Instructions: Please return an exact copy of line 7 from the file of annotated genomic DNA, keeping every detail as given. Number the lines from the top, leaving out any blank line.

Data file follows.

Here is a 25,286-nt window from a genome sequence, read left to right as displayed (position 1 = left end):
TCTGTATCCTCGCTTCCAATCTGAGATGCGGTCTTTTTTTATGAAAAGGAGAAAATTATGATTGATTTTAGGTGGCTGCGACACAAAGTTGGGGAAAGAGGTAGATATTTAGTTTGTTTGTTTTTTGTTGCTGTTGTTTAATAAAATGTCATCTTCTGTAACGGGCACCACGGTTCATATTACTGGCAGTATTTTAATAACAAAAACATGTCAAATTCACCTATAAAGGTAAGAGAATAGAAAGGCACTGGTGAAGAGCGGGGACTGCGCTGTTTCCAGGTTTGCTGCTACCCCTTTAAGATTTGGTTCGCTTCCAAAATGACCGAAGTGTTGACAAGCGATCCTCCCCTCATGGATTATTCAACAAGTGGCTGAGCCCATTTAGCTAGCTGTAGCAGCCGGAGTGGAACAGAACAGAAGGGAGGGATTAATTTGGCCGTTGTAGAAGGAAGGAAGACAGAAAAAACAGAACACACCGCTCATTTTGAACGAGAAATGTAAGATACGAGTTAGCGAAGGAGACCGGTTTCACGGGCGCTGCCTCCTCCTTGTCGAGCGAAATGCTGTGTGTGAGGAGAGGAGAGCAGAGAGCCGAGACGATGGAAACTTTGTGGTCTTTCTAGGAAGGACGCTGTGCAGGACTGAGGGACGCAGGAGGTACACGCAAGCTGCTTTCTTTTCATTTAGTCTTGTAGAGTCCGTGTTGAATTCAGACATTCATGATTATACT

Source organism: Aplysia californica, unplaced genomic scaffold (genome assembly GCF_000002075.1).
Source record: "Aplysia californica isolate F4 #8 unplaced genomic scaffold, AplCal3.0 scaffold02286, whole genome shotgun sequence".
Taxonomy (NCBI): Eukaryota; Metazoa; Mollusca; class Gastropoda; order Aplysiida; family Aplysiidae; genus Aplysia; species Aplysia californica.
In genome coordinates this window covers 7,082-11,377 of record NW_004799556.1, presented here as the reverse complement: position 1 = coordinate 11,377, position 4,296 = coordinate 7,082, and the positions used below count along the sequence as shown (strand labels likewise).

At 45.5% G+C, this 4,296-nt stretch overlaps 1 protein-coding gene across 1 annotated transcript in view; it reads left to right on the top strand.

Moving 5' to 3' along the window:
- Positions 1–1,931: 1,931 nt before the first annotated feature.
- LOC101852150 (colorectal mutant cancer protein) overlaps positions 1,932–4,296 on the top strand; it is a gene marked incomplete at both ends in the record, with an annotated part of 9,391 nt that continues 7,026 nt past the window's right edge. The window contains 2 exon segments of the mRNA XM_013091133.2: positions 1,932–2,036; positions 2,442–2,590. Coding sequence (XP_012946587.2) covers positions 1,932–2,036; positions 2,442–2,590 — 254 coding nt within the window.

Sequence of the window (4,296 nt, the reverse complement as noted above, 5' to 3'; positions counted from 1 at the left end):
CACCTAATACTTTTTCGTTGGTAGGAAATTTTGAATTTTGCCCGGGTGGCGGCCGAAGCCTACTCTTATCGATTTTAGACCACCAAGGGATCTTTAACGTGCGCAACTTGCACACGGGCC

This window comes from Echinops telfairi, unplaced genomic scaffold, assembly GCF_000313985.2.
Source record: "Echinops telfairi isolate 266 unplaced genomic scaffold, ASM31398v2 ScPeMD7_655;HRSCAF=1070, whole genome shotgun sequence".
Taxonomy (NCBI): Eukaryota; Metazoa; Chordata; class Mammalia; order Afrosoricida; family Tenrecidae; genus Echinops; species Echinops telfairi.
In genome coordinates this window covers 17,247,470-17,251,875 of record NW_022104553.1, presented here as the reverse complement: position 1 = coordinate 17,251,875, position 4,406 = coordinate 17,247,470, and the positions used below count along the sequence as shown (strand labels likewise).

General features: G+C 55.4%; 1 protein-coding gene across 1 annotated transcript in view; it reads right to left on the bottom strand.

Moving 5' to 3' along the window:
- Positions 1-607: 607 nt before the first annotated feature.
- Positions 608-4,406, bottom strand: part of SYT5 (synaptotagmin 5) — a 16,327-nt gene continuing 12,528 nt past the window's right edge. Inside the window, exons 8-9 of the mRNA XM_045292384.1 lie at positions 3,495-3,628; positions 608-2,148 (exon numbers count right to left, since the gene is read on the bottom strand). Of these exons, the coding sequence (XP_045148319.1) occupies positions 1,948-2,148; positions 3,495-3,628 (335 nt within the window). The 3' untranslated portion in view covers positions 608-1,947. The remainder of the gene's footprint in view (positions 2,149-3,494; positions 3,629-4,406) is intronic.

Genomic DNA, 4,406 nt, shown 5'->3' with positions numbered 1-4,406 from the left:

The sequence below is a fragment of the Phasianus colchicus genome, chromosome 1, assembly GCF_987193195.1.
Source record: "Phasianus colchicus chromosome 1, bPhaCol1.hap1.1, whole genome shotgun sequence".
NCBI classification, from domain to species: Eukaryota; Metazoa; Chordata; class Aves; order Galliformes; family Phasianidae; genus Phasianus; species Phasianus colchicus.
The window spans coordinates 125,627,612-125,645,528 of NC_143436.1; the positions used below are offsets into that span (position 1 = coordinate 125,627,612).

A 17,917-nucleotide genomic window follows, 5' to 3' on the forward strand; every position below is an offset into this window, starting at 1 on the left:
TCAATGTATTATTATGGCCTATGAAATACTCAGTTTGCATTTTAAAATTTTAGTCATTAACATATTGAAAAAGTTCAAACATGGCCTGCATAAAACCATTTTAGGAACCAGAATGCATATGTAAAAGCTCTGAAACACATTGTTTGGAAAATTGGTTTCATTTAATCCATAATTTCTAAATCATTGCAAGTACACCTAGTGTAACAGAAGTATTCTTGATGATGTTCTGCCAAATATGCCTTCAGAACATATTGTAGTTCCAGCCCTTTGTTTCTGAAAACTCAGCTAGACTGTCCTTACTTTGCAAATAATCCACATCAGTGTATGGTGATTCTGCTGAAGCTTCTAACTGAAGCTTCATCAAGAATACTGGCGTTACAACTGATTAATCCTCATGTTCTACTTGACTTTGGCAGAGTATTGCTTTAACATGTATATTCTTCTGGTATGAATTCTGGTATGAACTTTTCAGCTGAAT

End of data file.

At 45.5% G+C, this 4,296-nt stretch overlaps 1 protein-coding gene across 1 annotated transcript in view; it reads left to right on the top strand.